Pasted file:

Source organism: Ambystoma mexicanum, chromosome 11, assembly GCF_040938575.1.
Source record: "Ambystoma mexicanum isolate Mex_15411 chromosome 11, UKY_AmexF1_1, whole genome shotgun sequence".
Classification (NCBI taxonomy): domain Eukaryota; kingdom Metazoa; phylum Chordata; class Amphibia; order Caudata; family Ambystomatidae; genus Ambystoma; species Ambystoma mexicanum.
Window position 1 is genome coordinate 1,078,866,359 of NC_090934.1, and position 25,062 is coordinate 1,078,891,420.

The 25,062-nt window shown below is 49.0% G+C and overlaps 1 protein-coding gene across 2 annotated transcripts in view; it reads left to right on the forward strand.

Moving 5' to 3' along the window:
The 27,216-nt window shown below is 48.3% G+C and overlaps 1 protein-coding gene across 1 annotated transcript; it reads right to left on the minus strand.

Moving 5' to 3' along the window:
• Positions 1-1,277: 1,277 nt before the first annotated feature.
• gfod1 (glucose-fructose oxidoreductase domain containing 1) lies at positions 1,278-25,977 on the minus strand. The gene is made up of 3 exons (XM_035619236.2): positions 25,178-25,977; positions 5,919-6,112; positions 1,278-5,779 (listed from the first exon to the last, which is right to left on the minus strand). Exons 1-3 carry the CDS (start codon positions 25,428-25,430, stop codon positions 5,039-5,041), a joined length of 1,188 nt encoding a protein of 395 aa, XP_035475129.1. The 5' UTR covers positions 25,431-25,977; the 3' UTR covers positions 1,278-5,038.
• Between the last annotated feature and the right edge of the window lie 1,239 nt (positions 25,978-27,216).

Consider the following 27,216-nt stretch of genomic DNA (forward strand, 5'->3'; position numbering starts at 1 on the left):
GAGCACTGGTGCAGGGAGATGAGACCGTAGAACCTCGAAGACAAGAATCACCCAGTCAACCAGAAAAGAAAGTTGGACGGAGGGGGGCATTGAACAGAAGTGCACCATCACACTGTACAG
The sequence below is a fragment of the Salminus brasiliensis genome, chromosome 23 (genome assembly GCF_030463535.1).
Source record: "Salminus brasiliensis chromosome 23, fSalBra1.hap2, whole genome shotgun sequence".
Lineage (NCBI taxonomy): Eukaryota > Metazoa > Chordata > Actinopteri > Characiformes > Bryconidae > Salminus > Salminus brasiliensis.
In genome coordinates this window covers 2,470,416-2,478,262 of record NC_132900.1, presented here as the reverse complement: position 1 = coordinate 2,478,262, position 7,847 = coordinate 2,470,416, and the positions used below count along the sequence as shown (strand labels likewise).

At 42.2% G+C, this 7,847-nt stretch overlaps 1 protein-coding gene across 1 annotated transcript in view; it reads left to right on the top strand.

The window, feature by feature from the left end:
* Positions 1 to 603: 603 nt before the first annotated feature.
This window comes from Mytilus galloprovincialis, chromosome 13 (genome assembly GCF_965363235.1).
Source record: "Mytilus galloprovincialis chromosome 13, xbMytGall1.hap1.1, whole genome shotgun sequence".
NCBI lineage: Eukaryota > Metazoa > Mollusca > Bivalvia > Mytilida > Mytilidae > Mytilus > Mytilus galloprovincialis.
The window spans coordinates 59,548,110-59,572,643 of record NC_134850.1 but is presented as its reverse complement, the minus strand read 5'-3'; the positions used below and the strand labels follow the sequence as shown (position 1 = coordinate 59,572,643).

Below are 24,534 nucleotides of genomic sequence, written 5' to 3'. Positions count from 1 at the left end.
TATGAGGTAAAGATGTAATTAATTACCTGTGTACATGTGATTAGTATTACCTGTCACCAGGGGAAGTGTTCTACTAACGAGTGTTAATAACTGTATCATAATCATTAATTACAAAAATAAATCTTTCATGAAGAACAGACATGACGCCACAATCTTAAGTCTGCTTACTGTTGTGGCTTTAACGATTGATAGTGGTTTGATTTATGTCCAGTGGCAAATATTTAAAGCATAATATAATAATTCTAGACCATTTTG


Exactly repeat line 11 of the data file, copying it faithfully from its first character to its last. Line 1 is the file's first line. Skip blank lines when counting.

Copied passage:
• Between the last annotated feature and the right edge of the window lie 1,239 nt (positions 25,978-27,216).